All patents, patent applications, and other scientific or technical writings referred to anywhere herein are incorporated by reference in their entirety. The invention illustratively described herein suitably can be practiced in the absence of any element or elements, limitation or limitations that are not specifically disclosed herein. Thus, for example, in each instance herein any of the terms “comprising”, “consisting essentially of”, and “consisting of” can be replaced with either of the other two terms, while retaining their ordinary meanings. The terms and expressions which have been employed are used as terms of description and not of limitation, and there is no intention that in the use of such terms and expressions of excluding any equivalents of the features shown and described or portions thereof, but it is recognized that various modifications are possible within the scope of the invention claimed. Thus, it should be understood that although the present invention has been specifically disclosed by embodiments, optional features, modification and variation of the concepts herein disclosed may be resorted to by those skilled in the art, and that such modifications and variations are considered to be within the scope of this invention as defined by the description and the appended claims.
In addition, where features or aspects of the invention are described in terms of Markush groups or other grouping of alternatives, those skilled in the art will recognize that the invention is also thereby described in terms of any individual member or subgroup of members of the Markush group or other group.
Bacterial strains of E. coli (ATCC 25922), C. freundii (ATCC 8090), and Kl. pneumoniae (ATCC 31488) from a serial dilution were inoculated onto a 3 mm by 3 mm area of a 0.45 μm nitrocellulose membrane to mimic a single site of a device of the 5 invention. The membrane was placed onto an absorbent pad containing liquid media (re-optimized COLILERT®-18 (SGII medium)). (IDEXX Laboratories, Inc., Westbrook, Me.). Samples were incubated for 4-5 hours at 35° C. Colony growth was observed using a DXC-9000 3CCD video camera with a VZM 450i zoom lens (Sony Corp., New York, N.Y.), Flashpoint™ 128 Frame Grabber (TransTech Systems Ltd, United Kingdom), a fiber optic ring light, and Image-Pro® Plus 4.1 software (MediaCybernetics Corp., San Diego, Calif.). The results are shown in
To verify the detection of bacterial growth at 5 hours was indeed bacteria, the samples were allowed to incubate for an additional 19 hours (for a total of 24 hours). The colonies detected at 5 hours were indeed bacterial growth.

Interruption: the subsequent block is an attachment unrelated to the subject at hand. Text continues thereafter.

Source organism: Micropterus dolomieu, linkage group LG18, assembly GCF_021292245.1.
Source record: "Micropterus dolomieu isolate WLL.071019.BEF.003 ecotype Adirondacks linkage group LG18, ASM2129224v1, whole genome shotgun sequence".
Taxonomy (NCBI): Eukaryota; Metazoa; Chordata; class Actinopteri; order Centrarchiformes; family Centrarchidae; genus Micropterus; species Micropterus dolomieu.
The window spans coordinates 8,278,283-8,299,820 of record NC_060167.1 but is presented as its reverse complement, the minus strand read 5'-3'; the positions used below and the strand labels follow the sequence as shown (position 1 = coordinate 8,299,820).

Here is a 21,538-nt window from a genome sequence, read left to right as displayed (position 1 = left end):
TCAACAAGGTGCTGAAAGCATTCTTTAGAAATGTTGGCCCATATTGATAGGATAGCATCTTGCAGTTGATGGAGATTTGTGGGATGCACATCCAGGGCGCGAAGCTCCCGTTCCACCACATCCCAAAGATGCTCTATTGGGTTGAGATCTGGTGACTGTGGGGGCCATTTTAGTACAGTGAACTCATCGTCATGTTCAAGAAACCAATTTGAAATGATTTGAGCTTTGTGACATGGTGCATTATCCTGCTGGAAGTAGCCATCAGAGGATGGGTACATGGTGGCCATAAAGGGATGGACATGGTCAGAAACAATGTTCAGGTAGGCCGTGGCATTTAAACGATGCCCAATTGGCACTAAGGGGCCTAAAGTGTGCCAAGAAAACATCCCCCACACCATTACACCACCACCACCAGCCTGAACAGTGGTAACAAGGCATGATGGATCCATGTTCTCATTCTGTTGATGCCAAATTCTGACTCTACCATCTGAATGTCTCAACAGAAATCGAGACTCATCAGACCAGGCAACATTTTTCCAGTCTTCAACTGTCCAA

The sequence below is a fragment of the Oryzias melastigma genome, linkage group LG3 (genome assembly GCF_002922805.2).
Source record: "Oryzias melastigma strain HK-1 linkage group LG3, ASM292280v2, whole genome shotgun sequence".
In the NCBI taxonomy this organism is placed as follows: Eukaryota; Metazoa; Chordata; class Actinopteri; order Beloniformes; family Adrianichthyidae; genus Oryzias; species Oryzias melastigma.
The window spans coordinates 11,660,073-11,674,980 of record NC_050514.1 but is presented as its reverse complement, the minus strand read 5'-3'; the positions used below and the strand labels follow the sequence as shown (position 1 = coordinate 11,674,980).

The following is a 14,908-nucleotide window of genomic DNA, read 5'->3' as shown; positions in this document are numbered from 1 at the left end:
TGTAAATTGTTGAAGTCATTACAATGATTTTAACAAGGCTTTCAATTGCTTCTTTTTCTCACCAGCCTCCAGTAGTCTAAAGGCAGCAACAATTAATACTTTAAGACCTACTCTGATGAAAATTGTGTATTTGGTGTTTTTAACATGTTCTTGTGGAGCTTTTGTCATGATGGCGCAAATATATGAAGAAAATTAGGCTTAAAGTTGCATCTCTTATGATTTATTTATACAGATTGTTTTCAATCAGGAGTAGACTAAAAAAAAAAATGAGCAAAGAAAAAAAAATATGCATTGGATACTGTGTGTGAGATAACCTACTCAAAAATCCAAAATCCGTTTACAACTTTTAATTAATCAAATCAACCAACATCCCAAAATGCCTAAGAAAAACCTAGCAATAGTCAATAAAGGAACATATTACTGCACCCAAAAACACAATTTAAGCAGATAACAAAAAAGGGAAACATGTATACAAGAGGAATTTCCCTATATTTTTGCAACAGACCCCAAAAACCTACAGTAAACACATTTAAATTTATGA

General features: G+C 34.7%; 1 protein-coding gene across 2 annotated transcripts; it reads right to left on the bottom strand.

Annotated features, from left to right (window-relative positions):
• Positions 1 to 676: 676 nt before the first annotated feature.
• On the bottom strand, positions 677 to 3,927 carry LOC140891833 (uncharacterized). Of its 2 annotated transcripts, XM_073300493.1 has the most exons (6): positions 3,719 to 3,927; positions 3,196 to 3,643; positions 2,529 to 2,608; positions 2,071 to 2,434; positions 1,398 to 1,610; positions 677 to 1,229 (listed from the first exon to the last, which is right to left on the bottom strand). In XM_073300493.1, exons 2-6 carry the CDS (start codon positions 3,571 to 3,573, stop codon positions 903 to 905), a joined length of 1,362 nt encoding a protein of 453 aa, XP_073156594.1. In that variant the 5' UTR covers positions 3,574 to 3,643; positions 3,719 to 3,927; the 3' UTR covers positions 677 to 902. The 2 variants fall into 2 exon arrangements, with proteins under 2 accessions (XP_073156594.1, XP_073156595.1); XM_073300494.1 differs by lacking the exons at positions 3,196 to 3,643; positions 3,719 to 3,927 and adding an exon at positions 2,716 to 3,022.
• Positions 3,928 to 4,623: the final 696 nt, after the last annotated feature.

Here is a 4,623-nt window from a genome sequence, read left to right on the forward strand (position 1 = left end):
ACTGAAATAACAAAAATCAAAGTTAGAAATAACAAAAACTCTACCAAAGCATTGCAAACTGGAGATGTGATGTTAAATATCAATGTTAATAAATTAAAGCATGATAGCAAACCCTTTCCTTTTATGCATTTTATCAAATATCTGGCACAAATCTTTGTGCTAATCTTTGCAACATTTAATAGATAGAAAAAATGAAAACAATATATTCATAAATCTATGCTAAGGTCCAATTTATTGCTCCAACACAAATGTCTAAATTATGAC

The methodology described above was used to compare the device of the invention to a Colilert®/Qtray detection device. The results are shown in Table 1.
Enzyme substrates can be used differentiate target bacteria. The end-products of enzyme substrates can generate optical signals at different wavelengths that can be separately detected using optical filters. Fluorescein di-β-D-galactopyranoside (FDG) and 4-methylumbelliferyl-β-D-glucuronide (MUG) were chosen to detect coliforms and E. coli. Bacteria were grown as above on 0.45 μm membranes in SG-II media comprising the chosen enzyme substrates and the end products of these substrates were detected using the imaging system described above with Ultraviolet light (UV). When excited at 365 nm (UV), FDG has an emission peak at 525 nm, while MUG has an emission peak at 450 nm. Coliforms hydrolyze FDG substrate while E. coli hydrolyze both FDG and MUG. See Table 2. Thus, a long-pass filter (λc=430 nm) was used to detect the presence or absence of emission signals. Where signal was detected, a 450 nm band-pass filter was used to determine if E. coli was present. If E. coli was not present, coliforms were present. The presence of E. coli and coliforms could be detected.
The quantitative detection of coliforms and E. coli can be achieved by combining the presence/absence information from each site using MPN methods.
An about 5 hour SG/MF (a membrane filtration membrane combined with SG medium) was compared to a 24 hour COLILERT®/Qtray device. Portland, Me. primary effluent waste water was used as a test sample. A standard injured organism protocol (U.S. EPA Alternative Testing Protocol for chlorinating samples for injured organism studies) was used to achieve an at least 2 log reduction of target organisms. The procedures above were used to detect bacteria. The results are shown in Table 3.